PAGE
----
Ito Sōzan has changed its signature little over time, while the seals varied several times for a total of 35 different seals plus 2 seals reporting a signature. The “classic” Sōzan seal is generally composed of two parts, which follow the kanji characters of the name Sōzan: 総 山 that we read “Sō” and “San”, generally inserted in two squares placed vertically one on the other. The upper part of the seal is composed of two symbols that read Sō (The complete guide to Japanese Kanji, 2016, character 760 (SŌ), page 242). The lower part of the seal, on the other hand, always contains the character “SAN” or “ZAN” (yama, mountain, hills), a kind of Y upside down, repeated three times or single. (The complete guide to Japanese Kanji, 2016, character 26 (SAN), page 53).
Out of 120 Sōzan prints, only 10 are without seal and in some cases the seal is illegible due to the poor quality of the examined images. The most frequent seal is the number 1 with two overlapping squares and the tripled zan character (including variant 2 with the two parts of the SŌ character inverted) present in 26 prints. Following is the number 5 with 17 prints and then the number 3 with 6 prints.
The two squares with the single ZAN character are less frequent, of which only the seal 10 is present in 6 prints and seal 6 in 4.
In addition to the classic seals with two overlapping squares, we can find completely different seals, in a single oval, gourde, round or rectangular shape.
Seal 13 is present in 6 prints and seal 15 and 16 in 3 prints. Finally, there are 12 seals with two prints per seal and 19 with a single print.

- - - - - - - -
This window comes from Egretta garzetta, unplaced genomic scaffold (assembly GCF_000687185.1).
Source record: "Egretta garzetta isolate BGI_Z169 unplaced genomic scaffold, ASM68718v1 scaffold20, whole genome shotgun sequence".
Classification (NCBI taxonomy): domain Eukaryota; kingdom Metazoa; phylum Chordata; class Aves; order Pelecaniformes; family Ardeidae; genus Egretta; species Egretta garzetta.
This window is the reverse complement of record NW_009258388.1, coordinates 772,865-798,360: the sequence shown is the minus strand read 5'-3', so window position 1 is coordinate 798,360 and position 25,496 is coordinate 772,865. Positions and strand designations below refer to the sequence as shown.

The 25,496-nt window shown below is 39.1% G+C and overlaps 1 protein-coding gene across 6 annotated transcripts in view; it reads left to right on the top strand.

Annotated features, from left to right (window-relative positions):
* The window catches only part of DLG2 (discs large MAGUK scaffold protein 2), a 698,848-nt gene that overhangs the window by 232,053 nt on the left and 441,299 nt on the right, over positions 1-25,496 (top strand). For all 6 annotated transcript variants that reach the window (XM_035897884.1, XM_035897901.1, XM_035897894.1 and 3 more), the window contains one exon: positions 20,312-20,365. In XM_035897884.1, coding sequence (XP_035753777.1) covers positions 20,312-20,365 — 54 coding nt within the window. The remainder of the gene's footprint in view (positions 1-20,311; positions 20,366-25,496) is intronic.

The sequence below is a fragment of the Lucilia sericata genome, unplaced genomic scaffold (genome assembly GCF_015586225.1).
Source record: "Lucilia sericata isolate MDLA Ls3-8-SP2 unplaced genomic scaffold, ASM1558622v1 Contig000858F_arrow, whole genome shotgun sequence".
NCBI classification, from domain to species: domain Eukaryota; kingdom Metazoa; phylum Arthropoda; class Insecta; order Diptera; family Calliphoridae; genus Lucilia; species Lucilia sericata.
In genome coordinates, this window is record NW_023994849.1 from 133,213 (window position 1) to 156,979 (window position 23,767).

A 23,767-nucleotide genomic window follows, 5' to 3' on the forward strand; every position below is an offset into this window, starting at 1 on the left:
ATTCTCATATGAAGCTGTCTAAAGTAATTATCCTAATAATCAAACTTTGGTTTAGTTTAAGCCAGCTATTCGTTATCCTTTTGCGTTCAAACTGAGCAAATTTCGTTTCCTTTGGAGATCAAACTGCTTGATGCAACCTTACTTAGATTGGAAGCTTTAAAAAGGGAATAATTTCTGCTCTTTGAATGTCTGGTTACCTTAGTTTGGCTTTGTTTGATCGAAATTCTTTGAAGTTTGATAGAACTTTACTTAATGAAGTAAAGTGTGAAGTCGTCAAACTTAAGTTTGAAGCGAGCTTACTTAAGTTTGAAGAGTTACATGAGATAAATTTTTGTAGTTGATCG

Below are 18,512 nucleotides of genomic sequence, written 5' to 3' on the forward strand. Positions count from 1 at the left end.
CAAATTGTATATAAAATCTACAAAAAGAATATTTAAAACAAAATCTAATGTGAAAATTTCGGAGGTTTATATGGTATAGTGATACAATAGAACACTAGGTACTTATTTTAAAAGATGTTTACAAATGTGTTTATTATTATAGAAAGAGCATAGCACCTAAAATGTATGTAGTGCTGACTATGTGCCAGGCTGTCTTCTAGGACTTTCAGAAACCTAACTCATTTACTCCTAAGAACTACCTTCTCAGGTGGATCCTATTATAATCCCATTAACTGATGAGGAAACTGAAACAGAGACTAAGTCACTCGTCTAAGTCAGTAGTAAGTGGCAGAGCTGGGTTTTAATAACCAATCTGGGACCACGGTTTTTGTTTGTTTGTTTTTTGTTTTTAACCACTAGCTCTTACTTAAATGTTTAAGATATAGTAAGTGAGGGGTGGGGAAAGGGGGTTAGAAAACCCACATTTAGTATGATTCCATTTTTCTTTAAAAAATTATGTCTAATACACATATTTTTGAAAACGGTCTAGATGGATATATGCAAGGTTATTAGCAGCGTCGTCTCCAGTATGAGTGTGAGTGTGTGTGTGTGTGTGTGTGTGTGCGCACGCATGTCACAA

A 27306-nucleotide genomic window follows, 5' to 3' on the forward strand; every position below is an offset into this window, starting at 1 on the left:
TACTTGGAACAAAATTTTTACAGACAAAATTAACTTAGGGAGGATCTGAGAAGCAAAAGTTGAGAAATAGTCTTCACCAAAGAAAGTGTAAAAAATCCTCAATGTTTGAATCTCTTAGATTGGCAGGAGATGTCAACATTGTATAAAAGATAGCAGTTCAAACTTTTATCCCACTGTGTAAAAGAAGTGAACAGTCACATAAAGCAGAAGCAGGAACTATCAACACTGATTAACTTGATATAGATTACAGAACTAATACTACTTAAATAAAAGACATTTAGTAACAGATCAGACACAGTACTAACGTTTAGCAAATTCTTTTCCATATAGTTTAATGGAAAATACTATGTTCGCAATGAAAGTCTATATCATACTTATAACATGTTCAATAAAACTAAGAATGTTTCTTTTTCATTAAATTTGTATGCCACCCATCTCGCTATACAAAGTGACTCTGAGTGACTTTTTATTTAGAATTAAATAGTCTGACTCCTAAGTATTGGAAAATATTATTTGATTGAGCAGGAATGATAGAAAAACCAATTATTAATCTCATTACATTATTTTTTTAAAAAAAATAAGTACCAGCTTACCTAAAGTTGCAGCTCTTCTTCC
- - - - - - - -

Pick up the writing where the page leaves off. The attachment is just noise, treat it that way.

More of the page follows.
A small group of seals deserving a separate discussion. They have a buffalo / bull lying on their subject. There are basically two variants: one with the animal seen from the front, with the head reclined, almost resting on the ground (two slightly different seals: 22 and 23; prints TA-06 and TA-34) and one with the animal seen from the back and with the head erect. (seal 21, print TA-40). In addition to Sōzan, I found these atypical seals only on the prints of another unknown artist (see chapter: Dubious prints).
Other seals have, to the left of the characters Sō and San, other characters that mean “seal of” (nr. 25, 26).
In the 28 works cited in the catalog of 1936, 9 different seals are used, reflecting the fact that it is not a homogeneous material from a temporal point of view, but mainly of remakes of previous prints.
As already mentioned, the first useful source of Sōzan’s works is the scrapebook dated 1910 reported by Marc Kahn in his site Shotei.com which illustrates 7 prints with their seals. We find 6 different seal models including an unusual model (seal 33) accompanied by a Watanabe seal.
Another “mystery” is represented by the Horse & Deer seal （馬鹿 印）(seal n. 34) present in “Crows in the snow” (Watanabe 1936 catalog #507 = WT-31) which is copied from Hiroshige’s famous work “Wild Goose & Full Moon （月 雁）. What is the reason for this “copying” of the seal remains a mystery. I thank Toshikazu Doi for pointing out the identity of this seal.
I discovered two prints with an unusual heart-shaped seal last march. One, KO-18, “Beauty on boat under full moon“, with the seal clearly visible, is in my collection and comes from Jan Roewer (Germany). The other, KO-19, “Two-huntresses-walking-the-mountain-path”, has a less evident seal and is present in the collection of Patrick Yeh (USA). Both prints, although unsigned, have stylistic characteristics and same paper size attributable to Sozan.
Seals characters are clearly referable to Kanji 総山 (or 總山), wich is Sozan name. Furthermore, the KO-19 was found in a lot including some Shotei prints referable to 1910 because they are also present in Mark Kahn’s Scrapbook. (http://shotei.com/publishers/watanabe/1910scrapbook/1910scrapbook.htm).
All these considerations, in agreement with Patrick Yeh, led me to include these prints in the Sozan list and to ascribe the hearth-seal as a new Sozan seal.
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